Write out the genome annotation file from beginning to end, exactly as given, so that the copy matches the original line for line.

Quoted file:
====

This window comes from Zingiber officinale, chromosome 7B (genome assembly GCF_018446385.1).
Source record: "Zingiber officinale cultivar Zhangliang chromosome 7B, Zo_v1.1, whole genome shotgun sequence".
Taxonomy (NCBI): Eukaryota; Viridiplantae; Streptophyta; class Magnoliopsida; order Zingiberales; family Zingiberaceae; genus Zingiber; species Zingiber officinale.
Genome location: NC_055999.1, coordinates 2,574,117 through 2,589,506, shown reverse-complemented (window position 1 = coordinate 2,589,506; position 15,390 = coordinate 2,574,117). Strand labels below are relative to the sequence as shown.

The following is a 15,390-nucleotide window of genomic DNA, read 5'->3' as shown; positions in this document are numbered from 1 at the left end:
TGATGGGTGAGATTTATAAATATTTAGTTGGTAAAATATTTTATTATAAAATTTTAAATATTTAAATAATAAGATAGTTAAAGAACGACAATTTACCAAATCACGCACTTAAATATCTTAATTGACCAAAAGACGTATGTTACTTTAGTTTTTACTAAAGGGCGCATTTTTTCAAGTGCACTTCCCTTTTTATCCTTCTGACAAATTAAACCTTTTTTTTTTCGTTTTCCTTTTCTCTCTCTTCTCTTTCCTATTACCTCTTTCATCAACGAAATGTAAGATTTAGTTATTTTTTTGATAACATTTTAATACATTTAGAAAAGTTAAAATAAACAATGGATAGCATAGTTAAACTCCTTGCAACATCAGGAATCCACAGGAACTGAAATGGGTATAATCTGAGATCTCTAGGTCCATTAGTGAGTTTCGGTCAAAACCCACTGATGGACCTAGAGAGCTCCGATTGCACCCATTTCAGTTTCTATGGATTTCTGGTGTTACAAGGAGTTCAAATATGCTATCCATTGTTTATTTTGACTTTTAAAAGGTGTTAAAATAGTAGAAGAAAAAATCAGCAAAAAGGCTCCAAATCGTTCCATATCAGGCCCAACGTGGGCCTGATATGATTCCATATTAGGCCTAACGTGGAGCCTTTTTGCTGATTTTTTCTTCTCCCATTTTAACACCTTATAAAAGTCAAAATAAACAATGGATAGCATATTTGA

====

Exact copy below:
This window comes from Zingiber officinale, chromosome 7B (genome assembly GCF_018446385.1).
Source record: "Zingiber officinale cultivar Zhangliang chromosome 7B, Zo_v1.1, whole genome shotgun sequence".
Taxonomy (NCBI): Eukaryota; Viridiplantae; Streptophyta; class Magnoliopsida; order Zingiberales; family Zingiberaceae; genus Zingiber; species Zingiber officinale.
Genome location: NC_055999.1, coordinates 2,574,117 through 2,589,506, shown reverse-complemented (window position 1 = coordinate 2,589,506; position 15,390 = coordinate 2,574,117). Strand labels below are relative to the sequence as shown.

The following is a 15,390-nucleotide window of genomic DNA, read 5'->3' as shown; positions in this document are numbered from 1 at the left end:
TGATGGGTGAGATTTATAAATATTTAGTTGGTAAAATATTTTATTATAAAATTTTAAATATTTAAATAATAAGATAGTTAAAGAACGACAATTTACCAAATCACGCACTTAAATATCTTAATTGACCAAAAGACGTATGTTACTTTAGTTTTTACTAAAGGGCGCATTTTTTCAAGTGCACTTCCCTTTTTATCCTTCTGACAAATTAAACCTTTTTTTTTTCGTTTTCCTTTTCTCTCTCTTCTCTTTCCTATTACCTCTTTCATCAACGAAATGTAAGATTTAGTTATTTTTTTGATAACATTTTAATACATTTAGAAAAGTTAAAATAAACAATGGATAGCATAGTTAAACTCCTTGCAACATCAGGAATCCACAGGAACTGAAATGGGTATAATCTGAGATCTCTAGGTCCATTAGTGAGTTTCGGTCAAAACCCACTGATGGACCTAGAGAGCTCCGATTGCACCCATTTCAGTTTCTATGGATTTCTGGTGTTACAAGGAGTTCAAATATGCTATCCATTGTTTATTTTGACTTTTAAAAGGTGTTAAAATAGTAGAAGAAAAAATCAGCAAAAAGGCTCCAAATCGTTCCATATCAGGCCCAACGTGGGCCTGATATGATTCCATATTAGGCCTAACGTGGAGCCTTTTTGCTGATTTTTTCTTCTCCCATTTTAACACCTTATAAAAGTCAAAATAAACAATGGATAGCATATTTGA